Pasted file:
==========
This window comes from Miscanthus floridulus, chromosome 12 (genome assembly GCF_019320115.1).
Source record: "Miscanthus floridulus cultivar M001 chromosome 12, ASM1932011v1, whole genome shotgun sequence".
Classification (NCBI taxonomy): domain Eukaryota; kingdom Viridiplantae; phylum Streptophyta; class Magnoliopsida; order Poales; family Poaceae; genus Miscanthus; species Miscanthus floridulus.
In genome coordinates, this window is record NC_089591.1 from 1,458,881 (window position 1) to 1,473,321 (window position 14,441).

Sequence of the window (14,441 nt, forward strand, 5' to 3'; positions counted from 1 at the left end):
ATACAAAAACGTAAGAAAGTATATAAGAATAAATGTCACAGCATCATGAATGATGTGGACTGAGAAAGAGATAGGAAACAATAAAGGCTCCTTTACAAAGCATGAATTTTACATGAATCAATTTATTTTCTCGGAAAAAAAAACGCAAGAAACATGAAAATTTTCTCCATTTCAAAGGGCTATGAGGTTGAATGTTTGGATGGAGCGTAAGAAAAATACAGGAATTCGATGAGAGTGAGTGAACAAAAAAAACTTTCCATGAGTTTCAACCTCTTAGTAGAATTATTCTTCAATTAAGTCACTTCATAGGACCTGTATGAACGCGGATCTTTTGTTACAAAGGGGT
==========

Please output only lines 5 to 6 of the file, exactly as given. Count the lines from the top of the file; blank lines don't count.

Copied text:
Sequence of the window (14,441 nt, forward strand, 5' to 3'; positions counted from 1 at the left end):
ATACAAAAACGTAAGAAAGTATATAAGAATAAATGTCACAGCATCATGAATGATGTGGACTGAGAAAGAGATAGGAAACAATAAAGGCTCCTTTACAAAGCATGAATTTTACATGAATCAATTTATTTTCTCGGAAAAAAAAACGCAAGAAACATGAAAATTTTCTCCATTTCAAAGGGCTATGAGGTTGAATGTTTGGATGGAGCGTAAGAAAAATACAGGAATTCGATGAGAGTGAGTGAACAAAAAAAACTTTCCATGAGTTTCAACCTCTTAGTAGAATTATTCTTCAATTAAGTCACTTCATAGGACCTGTATGAACGCGGATCTTTTGTTACAAAGGGGT